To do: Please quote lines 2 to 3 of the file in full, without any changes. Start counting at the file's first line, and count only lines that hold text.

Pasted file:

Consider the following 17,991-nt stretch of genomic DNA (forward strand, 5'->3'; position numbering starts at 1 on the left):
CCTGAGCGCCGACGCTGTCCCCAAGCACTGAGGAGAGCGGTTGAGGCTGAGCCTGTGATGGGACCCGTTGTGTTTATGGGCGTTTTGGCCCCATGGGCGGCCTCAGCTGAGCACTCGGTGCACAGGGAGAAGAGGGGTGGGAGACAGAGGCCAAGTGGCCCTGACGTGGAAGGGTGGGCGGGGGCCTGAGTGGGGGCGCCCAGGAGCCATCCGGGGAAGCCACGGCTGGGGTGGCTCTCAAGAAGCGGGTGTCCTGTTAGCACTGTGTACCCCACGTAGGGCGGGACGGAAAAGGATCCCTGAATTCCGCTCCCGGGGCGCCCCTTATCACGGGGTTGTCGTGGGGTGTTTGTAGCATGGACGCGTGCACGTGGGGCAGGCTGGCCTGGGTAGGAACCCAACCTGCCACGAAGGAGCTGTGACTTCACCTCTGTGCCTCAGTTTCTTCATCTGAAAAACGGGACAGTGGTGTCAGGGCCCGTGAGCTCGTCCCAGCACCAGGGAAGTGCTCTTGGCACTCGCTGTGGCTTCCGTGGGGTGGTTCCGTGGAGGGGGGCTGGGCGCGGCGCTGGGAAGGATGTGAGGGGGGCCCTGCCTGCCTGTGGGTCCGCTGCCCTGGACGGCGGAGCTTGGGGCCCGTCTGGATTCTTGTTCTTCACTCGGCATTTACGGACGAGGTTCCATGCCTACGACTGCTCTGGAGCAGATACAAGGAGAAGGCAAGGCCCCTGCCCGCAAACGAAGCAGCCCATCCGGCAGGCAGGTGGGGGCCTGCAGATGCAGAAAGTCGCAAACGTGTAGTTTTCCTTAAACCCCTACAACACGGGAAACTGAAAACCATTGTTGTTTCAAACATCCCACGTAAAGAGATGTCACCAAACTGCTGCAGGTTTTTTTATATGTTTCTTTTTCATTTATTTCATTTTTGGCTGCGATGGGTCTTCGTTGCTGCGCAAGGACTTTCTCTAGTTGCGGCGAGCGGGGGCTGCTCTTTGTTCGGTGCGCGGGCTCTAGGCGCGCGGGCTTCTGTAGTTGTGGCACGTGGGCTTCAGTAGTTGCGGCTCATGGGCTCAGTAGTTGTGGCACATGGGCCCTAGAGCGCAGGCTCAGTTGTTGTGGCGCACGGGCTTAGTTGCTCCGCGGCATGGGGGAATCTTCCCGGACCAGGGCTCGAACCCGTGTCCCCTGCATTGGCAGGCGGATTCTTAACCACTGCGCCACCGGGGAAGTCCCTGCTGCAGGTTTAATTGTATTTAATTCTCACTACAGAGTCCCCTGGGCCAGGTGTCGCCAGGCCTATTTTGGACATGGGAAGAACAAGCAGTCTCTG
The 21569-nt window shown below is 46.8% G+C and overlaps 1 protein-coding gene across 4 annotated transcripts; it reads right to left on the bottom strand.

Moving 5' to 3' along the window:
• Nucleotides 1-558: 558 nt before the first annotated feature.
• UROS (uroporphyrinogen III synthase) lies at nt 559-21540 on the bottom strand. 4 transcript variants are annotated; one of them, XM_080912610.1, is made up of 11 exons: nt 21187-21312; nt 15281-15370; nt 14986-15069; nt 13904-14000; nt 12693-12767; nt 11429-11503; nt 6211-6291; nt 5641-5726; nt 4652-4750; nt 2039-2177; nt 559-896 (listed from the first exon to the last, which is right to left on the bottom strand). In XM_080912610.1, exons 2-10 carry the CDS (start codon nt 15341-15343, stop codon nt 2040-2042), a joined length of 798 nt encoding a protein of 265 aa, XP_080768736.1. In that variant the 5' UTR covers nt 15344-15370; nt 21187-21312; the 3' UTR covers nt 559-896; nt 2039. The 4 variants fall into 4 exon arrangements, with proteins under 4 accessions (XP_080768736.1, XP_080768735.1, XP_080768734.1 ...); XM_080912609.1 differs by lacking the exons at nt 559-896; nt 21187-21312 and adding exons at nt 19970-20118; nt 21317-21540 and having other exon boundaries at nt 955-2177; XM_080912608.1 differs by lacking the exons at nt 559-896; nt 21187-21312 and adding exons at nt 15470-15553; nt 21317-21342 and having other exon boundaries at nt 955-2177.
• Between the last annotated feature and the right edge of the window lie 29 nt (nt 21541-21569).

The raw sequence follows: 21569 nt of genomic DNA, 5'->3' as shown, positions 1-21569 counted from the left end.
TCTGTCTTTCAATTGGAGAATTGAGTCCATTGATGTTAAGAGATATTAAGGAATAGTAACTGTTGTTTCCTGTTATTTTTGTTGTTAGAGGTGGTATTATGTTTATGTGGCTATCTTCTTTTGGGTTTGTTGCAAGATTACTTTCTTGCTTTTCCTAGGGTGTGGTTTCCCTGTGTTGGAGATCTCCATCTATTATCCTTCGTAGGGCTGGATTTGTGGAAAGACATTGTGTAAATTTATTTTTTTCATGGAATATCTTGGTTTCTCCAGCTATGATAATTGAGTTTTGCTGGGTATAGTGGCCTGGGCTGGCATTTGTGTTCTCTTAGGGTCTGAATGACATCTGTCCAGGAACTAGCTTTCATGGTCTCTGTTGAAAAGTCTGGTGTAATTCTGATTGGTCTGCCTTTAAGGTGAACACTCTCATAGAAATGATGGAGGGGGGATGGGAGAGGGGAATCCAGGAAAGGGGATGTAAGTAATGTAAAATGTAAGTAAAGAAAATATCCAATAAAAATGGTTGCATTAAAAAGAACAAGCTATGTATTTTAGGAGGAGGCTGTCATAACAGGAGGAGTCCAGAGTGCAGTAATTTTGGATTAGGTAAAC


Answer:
CCTGAGCGCCGACGCTGTCCCCAAGCACTGAGGAGAGCGGTTGAGGCTGAGCCTGTGATGGGACCCGTTGTGTTTATGGGCGTTTTGGCCCCATGGGCGGCCTCAGCTGAGCACTCGGTGCACAGGGAGAAGAGGGGTGGGAGACAGAGGCCAAGTGGCCCTGACGTGGAAGGGTGGGCGGGGGCCTGAGTGGGGGCGCCCAGGAGCCATCCGGGGAAGCCACGGCTGGGGTGGCTCTCAAGAAGCGGGTGTCCTGTTAGCACTGTGTACCCCACGTAGGGCGGGACGGAAAAGGATCCCTGAATTCCGCTCCCGGGGCGCCCCTTATCACGGGGTTGTCGTGGGGTGTTTGTAGCATGGACGCGTGCACGTGGGGCAGGCTGGCCTGGGTAGGAACCCAACCTGCCACGAAGGAGCTGTGACTTCACCTCTGTGCCTCAGTTTCTTCATCTGAAAAACGGGACAGTGGTGTCAGGGCCCGTGAGCTCGTCCCAGCACCAGGGAAGTGCTCTTGGCACTCGCTGTGGCTTCCGTGGGGTGGTTCCGTGGAGGGGGGCTGGGCGCGGCGCTGGGAAGGATGTGAGGGGGGCCCTGCCTGCCTGTGGGTCCGCTGCCCTGGACGGCGGAGCTTGGGGCCCGTCTGGATTCTTGTTCTTCACTCGGCATTTACGGACGAGGTTCCATGCCTACGACTGCTCTGGAGCAGATACAAGGAGAAGGCAAGGCCCCTGCCCGCAAACGAAGCAGCCCATCCGGCAGGCAGGTGGGGGCCTGCAGATGCAGAAAGTCGCAAACGTGTAGTTTTCCTTAAACCCCTACAACACGGGAAACTGAAAACCATTGTTGTTTCAAACATCCCACGTAAAGAGATGTCACCAAACTGCTGCAGGTTTTTTTATATGTTTCTTTTTCATTTATTTCATTTTTGGCTGCGATGGGTCTTCGTTGCTGCGCAAGGACTTTCTCTAGTTGCGGCGAGCGGGGGCTGCTCTTTGTTCGGTGCGCGGGCTCTAGGCGCGCGGGCTTCTGTAGTTGTGGCACGTGGGCTTCAGTAGTTGCGGCTCATGGGCTCAGTAGTTGTGGCACATGGGCCCTAGAGCGCAGGCTCAGTTGTTGTGGCGCACGGGCTTAGTTGCTCCGCGGCATGGGGGAATCTTCCCGGACCAGGGCTCGAACCCGTGTCCCCTGCATTGGCAGGCGGATTCTTAACCACTGCGCCACCGGGGAAGTCCCTGCTGCAGGTTTAATTGTATTTAATTCTCACTACAGAGTCCCCTGGGCCAGGTGTCGCCAGGCCTATTTTGGACATGGGAAGAACAAGCAGTCTCTG
The 21569-nt window shown below is 46.8% G+C and overlaps 1 protein-coding gene across 4 annotated transcripts; it reads right to left on the bottom strand.